Last Thursday afternoon, Michael Quattlebaum Jr. waited to board a flight from New York's LaGuardia Airport to Raleigh, N.C., where the 27-year-old would spend Christmas with his mother.
It was a familiar feeling, as Quattlebaum found himself sitting in airports many times this year. But those trips were different: Quattlebaum, a gay man, spent 2013 touring the world, from Singapore to Germany to Texas' South by Southwest Festival, under the female rap alias Mykki Blanco. On Saturday, he will add Baltimore to the list when Mykki headlines the Ottobar.
Along with the May release of a strong EP titled "Betty Rubble: The Initiation," Quattlebaum says it was his growing reputation as "a really strong performer" that allowed him to tour internationally for the first time this year.
"That was something that really mattered to me when I first stared because, especially in hip-hop, people have a reputation for being lazy performers," Quattlebaum said, identifying his captivating presence on stage as an asset. "Because I'm not on a major label, I have to use every piece of leverage I can to make sure people know who I am and at least have the chance to know my music, whether they like it or not."
In the past two years — bolstered by touring, striking music videos, a 2012 mixtape called "Cosmic Angel: The Illuminati Prince/ss" and the "Betty Rubble" EP — Quattlebaum has become a vital voice as a hip-hop outlier. Although he's self-aware enough to realize some view him as "this kind of oddball thing," Quattlebaum does not see his sexuality or the Mykki persona as obstacles to gaining acceptance from the rap world.
"The hip-hop community is still super sensitive and touch-and-go about inclusiveness with the gay-rap thing," Quattlebaum said on the phone from LaGuardia. "But it hasn't really been a thing that has prevented me from any opportunities."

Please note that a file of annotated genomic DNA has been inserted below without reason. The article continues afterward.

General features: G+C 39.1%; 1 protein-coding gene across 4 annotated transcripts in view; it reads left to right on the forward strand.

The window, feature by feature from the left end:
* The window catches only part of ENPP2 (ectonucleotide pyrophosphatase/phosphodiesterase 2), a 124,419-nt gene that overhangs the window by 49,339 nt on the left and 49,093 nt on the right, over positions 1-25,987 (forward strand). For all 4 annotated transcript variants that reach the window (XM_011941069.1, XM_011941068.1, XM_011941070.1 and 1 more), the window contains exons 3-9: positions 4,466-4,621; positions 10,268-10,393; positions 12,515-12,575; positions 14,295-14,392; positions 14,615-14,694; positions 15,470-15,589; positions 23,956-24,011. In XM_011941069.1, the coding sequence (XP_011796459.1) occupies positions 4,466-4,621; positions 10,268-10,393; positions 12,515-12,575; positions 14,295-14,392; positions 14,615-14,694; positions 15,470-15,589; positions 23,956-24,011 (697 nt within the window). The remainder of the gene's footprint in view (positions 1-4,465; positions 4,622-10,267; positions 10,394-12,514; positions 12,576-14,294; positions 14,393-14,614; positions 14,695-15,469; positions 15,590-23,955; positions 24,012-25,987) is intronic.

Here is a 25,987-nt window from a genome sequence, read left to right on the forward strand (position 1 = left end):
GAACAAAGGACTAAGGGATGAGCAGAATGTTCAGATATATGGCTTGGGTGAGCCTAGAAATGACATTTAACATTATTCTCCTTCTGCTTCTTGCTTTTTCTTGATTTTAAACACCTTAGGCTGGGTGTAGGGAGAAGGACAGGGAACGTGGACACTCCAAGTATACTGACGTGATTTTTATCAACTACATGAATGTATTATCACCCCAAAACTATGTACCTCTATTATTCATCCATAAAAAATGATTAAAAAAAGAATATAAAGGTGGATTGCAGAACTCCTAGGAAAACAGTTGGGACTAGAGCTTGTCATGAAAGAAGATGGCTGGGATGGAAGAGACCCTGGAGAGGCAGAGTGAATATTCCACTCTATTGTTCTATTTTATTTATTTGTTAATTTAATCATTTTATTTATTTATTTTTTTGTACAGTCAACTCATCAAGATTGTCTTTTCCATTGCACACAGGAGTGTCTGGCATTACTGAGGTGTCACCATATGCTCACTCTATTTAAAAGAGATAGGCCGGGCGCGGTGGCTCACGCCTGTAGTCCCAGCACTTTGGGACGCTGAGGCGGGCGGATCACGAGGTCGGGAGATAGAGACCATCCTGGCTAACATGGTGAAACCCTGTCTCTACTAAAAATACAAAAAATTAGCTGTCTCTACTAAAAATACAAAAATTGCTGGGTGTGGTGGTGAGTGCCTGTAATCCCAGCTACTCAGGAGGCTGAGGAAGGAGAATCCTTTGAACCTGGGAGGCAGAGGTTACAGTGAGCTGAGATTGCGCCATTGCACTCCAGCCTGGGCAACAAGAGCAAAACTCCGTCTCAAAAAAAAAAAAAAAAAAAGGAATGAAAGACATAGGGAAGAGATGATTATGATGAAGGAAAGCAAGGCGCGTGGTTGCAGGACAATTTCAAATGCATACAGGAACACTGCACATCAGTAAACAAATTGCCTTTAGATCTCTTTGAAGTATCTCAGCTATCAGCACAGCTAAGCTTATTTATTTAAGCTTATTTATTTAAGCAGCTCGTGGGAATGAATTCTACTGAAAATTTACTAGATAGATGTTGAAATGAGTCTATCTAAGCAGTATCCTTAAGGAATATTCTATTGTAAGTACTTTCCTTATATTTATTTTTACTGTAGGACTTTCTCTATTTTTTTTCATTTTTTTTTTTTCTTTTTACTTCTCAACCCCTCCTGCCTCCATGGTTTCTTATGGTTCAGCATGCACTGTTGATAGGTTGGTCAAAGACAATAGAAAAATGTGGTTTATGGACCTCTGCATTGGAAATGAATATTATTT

The most effective way to earn respect from hip-hop fans is to display undeniable skills, and it becomes clear, after hearing Mykki Blanco songs such as "Angggry Byrdz" and "Feeling Special," why his artist page has garnered more than 30,000 "Likes" on Facebook.
On "Betty Rubble," Quattlebaum reached new heights as a rapper, delivering shape-shifting flows with a dramatic flair that is absent from the phone conversation. His verses, colorful and mostly unprintable here, often send listeners in surprising directions, whether based on flow or content. Many times it's both. On "Feeling Special," the hook instructs to "follow me down that rabbit hole," and it is hard not to oblige.
After two years of writing and performing raps, Quattlebaum says lyrics and cadences come easier to him now. That would be a relief to some artists, but to Quattlebaum, it just means he has no excuse for weak music.
"I definitely say to myself when I'm writing now, 'Step it up, step it up, step it up,'" he said. "You can feel it. You can know when something is more cleverly said or how it can just be said way cooler or if you've used too many words. I'm learning that even though I may have stories to tell, at the end of the day, your music should be an easy listen."
The EP — which was named after "The Flintstones" character because, according to Quattlebaum, she's "a tough-talking girl from the street" — precedes Mykki Blanco's debut album, "Michael." Fans of the EP will be glad to know "Michael," due sometime next year, will mine similar territory, he said.
What is that exactly? Mainly, he replied, "what rave music is and trying to make hip-hop in that vein."
Next year is important for Quattlebaum, and he's already strategizing the lead-up to the album. The first step comes this week, he said, in the form of "Booty Bamboo," a single produced by "Michael" executive producer Brenmar. Then, Quattlebaum will spend the first three months of the year recording in Chicago, Los Angeles and the place Mykki Blanco first bloomed, New York. He was light on specific details, but Quattlebaum made it clear he aims to capture a much wider audience with "Michael."
"I hate giving mainstream fame so much credibility but I just want to be as successful as I can be," Quattlebaum said. "Reaching more people — the masses — is a goal of mine."
If you go
Mykki Blanco performs Saturday at the Ottobar, 2549 N. Howard St. in Charles Village. Boychild, T.E.A.M.S., Mighty Mark, TT the Artist and DJ Larry B. will also perform. Doors open at 8 p.m. Tickets are $15. Call 410-662-0069 or go to theottobar.com.Copyright © 2014, The Baltimore Sun